An Interview with Britain’s Foremost Military Historian and Defense Commentator by Michael Telzrow

Museum Director Michael Telzrow recently interviewed Allan Mallinson, one of Britain’s foremost military historians and defense commentators whose book, The Making of the British Army (2009) was described by Antony Beevor in The Times as the acutest study of the army in a generation. Serving for thirty-five years in the army worldwide, Allan Mallinson

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Theresa M. Dischler: A WAAC’s Story

Even before the attack on Pearl Harbor, plans were underway to form a military-affiliated organization for women.  Its goal was to train women for noncombatant military positions, thereby freeing men for combat.  Final approval passed Congress in May 1942 and established the Women’s Army Auxiliary Corps (WAAC) “for the purpose of further

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The Price of a Name by Kevin Hampton

“The last terrible battle has reduced this brigade to a mere skeleton; there being scarcely enough members to form half a regiment, the 2nd Wisconsin, which but a few weeks since, numbered over nine hundred men, can now muster but fifty-nine. This brigade has done some of the hardest and best

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World War WHERE? by Russ Horton

When Janesville native Louis Wayne Tyler was drafted into the U.S. Army during World War II, he probably imagined eventually being deployed to the European or Pacific Theaters. He might have considered the possibility of going to North Africa or the China-Burma-India Theater. He may have even heard stories of

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The Polar Bear Expedition by Andrea Hoffman

While France and Germany served as the battleground for the vast majority of Wisconsin troops during World War I, some soldiers–including Captain Ralph E. Ramsay of Beloit, Wisconsin–found themselves stationed far away from the Western Front.   During the summer of 1918, President Woodrow Wilson acquiesced under pressure from Great Britain

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The Archivist Chronicles: A Union Addition by Andrew Baraniak

The use of wallpaper as a substitute for newsprint was a common occurrence for some printers in Louisiana and Mississippi during the Civil War. Most paper mills were in the North, and printers in those regions looked to wallpaper as an alternative to dwindling paper supplies as the war dragged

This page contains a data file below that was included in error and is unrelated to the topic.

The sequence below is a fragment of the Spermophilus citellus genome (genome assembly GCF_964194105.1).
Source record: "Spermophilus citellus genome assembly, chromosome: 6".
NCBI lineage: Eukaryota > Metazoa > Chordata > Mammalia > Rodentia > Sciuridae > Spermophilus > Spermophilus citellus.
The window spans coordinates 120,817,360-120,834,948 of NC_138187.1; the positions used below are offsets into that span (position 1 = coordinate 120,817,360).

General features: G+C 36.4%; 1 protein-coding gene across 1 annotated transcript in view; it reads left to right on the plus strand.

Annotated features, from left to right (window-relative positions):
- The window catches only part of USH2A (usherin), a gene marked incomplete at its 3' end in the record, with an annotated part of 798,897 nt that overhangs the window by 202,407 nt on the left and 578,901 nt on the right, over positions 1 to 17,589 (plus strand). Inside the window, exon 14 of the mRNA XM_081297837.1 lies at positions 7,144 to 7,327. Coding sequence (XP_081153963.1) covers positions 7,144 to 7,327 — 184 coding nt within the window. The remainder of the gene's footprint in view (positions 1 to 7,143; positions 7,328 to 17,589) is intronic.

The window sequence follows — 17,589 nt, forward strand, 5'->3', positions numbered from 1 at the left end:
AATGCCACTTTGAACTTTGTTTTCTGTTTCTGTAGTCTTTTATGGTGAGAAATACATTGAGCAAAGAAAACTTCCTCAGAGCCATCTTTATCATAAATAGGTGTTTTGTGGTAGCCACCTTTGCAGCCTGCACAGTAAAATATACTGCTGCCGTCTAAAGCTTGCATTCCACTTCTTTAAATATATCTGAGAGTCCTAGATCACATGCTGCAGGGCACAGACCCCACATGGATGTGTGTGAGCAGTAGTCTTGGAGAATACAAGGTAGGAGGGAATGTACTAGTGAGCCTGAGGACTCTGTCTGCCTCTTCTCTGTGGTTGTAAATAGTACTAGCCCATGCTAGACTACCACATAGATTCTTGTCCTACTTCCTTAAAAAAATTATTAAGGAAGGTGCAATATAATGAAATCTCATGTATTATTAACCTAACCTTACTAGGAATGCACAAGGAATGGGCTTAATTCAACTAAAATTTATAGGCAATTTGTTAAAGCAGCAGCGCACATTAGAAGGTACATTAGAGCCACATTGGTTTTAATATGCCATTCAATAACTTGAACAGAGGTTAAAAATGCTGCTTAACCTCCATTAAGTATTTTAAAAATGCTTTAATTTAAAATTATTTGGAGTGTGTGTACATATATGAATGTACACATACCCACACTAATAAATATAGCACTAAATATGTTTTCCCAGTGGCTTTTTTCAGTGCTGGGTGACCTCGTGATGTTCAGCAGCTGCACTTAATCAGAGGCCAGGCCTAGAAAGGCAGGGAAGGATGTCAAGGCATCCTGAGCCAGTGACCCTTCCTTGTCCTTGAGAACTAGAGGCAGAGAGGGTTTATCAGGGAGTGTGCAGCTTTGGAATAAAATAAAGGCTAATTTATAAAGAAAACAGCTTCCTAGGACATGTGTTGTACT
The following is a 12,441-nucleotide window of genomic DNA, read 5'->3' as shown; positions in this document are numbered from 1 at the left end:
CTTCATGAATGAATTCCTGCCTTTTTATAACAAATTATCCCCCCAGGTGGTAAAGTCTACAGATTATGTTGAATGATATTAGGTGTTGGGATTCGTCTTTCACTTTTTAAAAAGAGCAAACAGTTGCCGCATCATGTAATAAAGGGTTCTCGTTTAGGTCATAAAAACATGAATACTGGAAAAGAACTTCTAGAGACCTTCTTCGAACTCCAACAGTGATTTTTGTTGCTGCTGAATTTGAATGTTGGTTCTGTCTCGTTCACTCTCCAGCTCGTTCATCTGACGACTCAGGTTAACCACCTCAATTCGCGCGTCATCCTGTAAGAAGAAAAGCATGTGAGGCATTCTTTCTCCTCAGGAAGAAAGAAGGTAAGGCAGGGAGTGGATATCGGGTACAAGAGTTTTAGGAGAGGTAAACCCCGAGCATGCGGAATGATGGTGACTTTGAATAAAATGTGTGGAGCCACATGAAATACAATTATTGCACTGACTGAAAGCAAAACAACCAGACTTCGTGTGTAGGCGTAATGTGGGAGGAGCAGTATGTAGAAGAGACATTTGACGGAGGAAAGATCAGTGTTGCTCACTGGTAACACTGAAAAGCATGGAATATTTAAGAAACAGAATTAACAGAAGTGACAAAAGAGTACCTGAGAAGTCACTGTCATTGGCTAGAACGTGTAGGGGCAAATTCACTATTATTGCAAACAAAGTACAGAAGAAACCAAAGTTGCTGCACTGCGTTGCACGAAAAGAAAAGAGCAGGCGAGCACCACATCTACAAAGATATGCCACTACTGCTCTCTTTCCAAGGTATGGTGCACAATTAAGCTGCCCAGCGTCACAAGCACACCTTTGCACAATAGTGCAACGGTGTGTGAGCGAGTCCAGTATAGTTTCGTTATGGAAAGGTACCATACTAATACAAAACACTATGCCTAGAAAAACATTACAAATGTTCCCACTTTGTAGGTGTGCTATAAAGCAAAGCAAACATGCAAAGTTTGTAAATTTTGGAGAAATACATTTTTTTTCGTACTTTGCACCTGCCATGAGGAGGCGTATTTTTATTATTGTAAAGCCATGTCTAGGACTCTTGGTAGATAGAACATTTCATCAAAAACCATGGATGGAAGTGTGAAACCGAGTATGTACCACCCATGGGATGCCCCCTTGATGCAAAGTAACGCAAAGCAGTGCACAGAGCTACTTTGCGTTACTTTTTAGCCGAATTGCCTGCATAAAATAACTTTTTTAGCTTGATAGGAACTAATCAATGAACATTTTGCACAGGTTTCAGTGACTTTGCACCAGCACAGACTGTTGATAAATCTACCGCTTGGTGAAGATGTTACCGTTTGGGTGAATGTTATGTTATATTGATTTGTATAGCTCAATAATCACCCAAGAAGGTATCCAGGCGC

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D-Day + 70: Honoring Wisconsin’s Heroes by Kevin Hampton

“Soldiers, Sailors and Airmen of the Allied Expeditionary Force!  You are about to embark upon the Great Crusade, toward which we have striven these many months. The eyes of the world are upon you. The hopes and prayers of liberty-loving people everywhere march with you.” –   General Dwight D.

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The Statue on the Square by Guest Author Bob Drane

Have you ever noticed, amidst the festivities of a Farmer’s Market Saturday on Madison’s Capital Square, the moment when visitors come upon the statue of that soldier on King Street – a young man in uniform, standing tall, eyes fixed on the horizon, somehow intent on moving forward on behalf

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Wisconsin’s Fighting Flag by Kristine Zickuhr

Although Wisconsin became a state on May 29th, 1848, it did not have a state flag until decades later.  You might not know that the first version of Wisconsin’s state flag participated in the hardest battles of the Civil War. The ladies of a community often sewed flags for the first

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The “Grand Old Lady of Memorial Days” by Jennifer Carlson

Did you know that Memorial Day was first established as “Decoration Day” by the Grand Army of the Republic (G.A.R.) in May of 1868? Just three years after the Civil War, with so many soldiers lost, it was a way to pay tribute to those killed during America’s bloodiest war. To honor their loved

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